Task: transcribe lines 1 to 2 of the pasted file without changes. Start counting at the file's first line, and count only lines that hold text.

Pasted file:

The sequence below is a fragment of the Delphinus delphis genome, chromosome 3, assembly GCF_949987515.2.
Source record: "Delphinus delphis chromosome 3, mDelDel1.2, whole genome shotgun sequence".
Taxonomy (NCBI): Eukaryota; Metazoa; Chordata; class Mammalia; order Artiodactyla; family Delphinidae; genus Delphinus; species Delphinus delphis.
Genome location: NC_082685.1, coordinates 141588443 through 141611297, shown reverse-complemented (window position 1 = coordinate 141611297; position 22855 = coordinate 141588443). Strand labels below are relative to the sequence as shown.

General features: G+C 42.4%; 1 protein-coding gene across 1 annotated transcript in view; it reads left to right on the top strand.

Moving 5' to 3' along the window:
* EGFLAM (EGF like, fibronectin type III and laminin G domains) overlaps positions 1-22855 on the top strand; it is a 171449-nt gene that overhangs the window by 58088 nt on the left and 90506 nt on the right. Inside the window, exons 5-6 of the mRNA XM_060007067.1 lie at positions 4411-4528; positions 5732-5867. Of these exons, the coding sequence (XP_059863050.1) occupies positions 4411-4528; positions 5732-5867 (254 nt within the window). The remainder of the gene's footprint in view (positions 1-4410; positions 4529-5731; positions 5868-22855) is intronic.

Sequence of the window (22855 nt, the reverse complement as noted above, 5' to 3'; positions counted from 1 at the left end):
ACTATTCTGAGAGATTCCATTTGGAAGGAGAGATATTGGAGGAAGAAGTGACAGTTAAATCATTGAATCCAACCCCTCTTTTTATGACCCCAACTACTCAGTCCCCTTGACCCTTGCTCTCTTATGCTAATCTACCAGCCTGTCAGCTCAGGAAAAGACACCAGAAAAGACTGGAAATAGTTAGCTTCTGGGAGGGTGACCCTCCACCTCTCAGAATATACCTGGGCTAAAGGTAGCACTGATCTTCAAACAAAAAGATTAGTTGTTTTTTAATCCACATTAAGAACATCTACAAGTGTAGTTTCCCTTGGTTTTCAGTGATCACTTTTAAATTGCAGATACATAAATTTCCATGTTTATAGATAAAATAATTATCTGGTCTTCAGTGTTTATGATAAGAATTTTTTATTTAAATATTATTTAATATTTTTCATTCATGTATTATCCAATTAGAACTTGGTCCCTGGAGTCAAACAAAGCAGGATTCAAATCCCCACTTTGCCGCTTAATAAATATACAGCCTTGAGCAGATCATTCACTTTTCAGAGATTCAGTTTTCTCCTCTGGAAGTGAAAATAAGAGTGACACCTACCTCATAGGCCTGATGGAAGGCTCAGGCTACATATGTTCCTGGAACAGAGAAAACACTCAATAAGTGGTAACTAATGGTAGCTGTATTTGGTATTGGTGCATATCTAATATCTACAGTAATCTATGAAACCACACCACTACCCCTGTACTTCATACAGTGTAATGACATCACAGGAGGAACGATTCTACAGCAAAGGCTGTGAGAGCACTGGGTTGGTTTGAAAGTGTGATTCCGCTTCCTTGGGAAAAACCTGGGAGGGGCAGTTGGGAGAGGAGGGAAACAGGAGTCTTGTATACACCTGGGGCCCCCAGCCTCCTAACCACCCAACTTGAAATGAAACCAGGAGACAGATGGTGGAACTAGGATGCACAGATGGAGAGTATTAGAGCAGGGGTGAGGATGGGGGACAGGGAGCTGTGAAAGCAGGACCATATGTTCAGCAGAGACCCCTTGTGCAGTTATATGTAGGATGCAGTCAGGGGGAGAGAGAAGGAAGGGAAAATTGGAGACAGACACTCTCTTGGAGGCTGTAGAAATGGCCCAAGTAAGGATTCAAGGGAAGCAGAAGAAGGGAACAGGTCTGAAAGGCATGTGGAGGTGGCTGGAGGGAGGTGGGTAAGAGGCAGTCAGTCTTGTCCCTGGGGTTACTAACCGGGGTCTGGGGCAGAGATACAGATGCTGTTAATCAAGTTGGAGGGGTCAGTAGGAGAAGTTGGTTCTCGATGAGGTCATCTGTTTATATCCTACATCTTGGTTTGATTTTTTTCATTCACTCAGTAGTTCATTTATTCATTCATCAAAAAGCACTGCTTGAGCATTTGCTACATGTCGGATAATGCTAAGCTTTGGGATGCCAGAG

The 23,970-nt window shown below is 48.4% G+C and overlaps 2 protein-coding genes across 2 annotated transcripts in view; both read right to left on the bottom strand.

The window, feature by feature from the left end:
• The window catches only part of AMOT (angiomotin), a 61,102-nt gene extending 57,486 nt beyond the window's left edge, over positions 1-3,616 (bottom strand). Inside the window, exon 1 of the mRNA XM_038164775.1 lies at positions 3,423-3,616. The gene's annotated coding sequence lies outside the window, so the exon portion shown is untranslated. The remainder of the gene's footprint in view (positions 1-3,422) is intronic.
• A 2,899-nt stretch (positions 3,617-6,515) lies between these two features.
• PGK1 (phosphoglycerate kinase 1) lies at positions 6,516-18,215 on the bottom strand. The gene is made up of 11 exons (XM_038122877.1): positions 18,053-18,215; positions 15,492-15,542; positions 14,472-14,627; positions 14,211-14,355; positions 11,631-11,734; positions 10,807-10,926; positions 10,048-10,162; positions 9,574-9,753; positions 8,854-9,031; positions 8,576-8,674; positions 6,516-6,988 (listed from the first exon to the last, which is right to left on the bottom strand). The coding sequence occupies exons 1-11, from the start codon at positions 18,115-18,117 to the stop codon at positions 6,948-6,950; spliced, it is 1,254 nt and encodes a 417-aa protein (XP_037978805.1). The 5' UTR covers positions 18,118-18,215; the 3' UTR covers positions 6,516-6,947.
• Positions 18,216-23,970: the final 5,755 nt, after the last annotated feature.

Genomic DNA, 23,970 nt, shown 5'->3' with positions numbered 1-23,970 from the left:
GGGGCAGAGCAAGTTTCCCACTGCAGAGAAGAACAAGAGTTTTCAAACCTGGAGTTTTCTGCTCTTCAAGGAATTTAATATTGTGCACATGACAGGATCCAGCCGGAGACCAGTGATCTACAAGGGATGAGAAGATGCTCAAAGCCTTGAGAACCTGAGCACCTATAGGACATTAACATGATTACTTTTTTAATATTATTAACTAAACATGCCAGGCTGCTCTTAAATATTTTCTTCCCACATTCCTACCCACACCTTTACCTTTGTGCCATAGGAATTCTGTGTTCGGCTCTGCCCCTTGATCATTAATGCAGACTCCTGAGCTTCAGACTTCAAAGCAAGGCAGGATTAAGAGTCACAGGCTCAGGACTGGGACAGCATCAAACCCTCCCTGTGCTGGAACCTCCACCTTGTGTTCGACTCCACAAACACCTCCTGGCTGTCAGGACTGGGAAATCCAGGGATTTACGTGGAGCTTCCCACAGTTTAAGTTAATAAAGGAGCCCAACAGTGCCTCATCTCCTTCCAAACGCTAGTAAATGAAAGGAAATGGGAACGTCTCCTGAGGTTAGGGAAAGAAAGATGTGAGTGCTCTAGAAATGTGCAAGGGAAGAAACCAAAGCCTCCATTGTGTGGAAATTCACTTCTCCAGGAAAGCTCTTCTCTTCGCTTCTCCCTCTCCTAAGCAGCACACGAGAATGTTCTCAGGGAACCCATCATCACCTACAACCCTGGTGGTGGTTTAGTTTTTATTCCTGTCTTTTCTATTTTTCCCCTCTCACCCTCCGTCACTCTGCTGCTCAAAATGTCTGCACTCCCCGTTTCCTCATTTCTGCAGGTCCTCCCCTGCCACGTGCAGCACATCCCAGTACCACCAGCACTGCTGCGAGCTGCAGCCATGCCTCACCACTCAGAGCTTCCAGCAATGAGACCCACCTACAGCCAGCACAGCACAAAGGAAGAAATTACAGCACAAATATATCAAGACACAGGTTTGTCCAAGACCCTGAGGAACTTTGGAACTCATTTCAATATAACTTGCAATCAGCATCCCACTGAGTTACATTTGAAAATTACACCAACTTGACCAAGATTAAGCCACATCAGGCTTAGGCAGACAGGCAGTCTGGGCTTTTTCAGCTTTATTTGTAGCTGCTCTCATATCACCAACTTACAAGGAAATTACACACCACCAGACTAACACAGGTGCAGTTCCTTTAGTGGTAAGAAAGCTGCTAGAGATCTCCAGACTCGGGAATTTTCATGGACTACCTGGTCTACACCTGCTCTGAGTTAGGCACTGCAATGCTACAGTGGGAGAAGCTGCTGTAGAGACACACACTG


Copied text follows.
The sequence below is a fragment of the Delphinus delphis genome, chromosome 3, assembly GCF_949987515.2.
Source record: "Delphinus delphis chromosome 3, mDelDel1.2, whole genome shotgun sequence".